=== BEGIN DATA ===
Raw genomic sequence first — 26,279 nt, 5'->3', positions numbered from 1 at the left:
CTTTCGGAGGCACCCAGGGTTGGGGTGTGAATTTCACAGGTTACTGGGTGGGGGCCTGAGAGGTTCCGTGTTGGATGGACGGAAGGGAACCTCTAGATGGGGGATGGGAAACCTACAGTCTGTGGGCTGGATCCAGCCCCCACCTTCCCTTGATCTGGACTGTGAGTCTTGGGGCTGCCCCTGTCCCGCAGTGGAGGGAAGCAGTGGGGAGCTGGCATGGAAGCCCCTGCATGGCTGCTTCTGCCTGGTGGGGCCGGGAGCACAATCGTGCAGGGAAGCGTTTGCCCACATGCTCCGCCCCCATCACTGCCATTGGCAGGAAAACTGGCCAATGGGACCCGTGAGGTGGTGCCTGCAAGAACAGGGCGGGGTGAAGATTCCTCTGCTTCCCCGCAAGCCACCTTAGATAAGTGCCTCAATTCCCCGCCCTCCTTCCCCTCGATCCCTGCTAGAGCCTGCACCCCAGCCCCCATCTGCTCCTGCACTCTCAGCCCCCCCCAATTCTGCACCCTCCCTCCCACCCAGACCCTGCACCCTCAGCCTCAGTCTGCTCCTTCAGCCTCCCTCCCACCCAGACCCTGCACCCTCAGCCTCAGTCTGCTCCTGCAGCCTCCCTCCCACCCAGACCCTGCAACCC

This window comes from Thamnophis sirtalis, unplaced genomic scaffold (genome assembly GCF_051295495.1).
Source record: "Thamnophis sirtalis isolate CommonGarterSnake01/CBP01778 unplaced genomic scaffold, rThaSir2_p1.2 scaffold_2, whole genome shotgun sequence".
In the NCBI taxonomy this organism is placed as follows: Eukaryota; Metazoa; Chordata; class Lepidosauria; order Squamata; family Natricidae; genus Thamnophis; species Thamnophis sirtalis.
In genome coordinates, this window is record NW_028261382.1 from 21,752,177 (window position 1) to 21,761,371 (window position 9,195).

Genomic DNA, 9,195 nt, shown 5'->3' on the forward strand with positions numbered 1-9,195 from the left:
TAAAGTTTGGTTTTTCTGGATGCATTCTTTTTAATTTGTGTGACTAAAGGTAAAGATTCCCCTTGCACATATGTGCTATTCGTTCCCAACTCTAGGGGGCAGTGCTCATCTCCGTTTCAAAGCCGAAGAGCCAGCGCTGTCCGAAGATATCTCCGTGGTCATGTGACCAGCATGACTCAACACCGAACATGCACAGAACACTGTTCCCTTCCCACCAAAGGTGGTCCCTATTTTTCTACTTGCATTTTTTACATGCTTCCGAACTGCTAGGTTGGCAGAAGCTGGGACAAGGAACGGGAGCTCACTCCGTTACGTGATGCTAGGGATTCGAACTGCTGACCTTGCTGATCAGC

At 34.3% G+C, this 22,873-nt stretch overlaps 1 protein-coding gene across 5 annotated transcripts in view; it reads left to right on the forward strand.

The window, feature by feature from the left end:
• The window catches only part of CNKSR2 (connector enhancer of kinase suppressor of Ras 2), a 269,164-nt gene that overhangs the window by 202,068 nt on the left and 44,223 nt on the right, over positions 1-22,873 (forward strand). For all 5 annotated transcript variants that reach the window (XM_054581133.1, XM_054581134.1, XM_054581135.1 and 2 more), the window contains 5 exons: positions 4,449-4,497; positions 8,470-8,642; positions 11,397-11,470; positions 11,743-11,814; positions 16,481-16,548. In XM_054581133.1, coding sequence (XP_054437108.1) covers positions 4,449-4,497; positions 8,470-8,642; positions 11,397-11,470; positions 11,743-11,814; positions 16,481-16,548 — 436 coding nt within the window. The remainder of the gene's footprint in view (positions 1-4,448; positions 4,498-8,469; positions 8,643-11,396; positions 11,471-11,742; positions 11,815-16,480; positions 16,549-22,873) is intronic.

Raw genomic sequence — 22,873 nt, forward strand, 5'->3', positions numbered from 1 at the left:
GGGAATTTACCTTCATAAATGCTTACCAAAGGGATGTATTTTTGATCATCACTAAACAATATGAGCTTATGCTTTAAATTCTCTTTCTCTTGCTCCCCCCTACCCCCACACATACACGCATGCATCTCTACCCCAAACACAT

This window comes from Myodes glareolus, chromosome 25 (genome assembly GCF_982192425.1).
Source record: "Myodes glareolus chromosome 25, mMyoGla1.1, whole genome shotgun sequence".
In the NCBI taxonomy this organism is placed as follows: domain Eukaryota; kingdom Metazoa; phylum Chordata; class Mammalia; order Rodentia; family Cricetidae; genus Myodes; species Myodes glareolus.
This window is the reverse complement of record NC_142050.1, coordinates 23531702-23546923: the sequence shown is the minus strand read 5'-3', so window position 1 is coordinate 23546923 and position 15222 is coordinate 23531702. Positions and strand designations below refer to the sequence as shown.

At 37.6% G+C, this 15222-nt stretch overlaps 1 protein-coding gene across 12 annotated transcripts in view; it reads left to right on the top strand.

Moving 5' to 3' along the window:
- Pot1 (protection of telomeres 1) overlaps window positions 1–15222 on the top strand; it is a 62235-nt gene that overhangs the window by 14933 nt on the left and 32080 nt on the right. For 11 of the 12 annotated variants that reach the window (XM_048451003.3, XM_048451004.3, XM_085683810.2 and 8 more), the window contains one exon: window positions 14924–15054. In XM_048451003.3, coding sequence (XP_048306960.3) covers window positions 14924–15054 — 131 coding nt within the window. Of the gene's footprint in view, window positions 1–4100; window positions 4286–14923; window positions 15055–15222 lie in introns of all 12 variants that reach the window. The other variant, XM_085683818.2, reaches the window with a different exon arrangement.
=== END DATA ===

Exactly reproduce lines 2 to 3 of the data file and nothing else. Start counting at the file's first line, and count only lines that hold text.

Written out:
CTTTCGGAGGCACCCAGGGTTGGGGTGTGAATTTCACAGGTTACTGGGTGGGGGCCTGAGAGGTTCCGTGTTGGATGGACGGAAGGGAACCTCTAGATGGGGGATGGGAAACCTACAGTCTGTGGGCTGGATCCAGCCCCCACCTTCCCTTGATCTGGACTGTGAGTCTTGGGGCTGCCCCTGTCCCGCAGTGGAGGGAAGCAGTGGGGAGCTGGCATGGAAGCCCCTGCATGGCTGCTTCTGCCTGGTGGGGCCGGGAGCACAATCGTGCAGGGAAGCGTTTGCCCACATGCTCCGCCCCCATCACTGCCATTGGCAGGAAAACTGGCCAATGGGACCCGTGAGGTGGTGCCTGCAAGAACAGGGCGGGGTGAAGATTCCTCTGCTTCCCCGCAAGCCACCTTAGATAAGTGCCTCAATTCCCCGCCCTCCTTCCCCTCGATCCCTGCTAGAGCCTGCACCCCAGCCCCCATCTGCTCCTGCACTCTCAGCCCCCCCCAATTCTGCACCCTCCCTCCCACCCAGACCCTGCACCCTCAGCCTCAGTCTGCTCCTTCAGCCTCCCTCCCACCCAGACCCTGCACCCTCAGCCTCAGTCTGCTCCTGCAGCCTCCCTCCCACCCAGACCCTGCAACCC

This window comes from Thamnophis sirtalis, unplaced genomic scaffold (genome assembly GCF_051295495.1).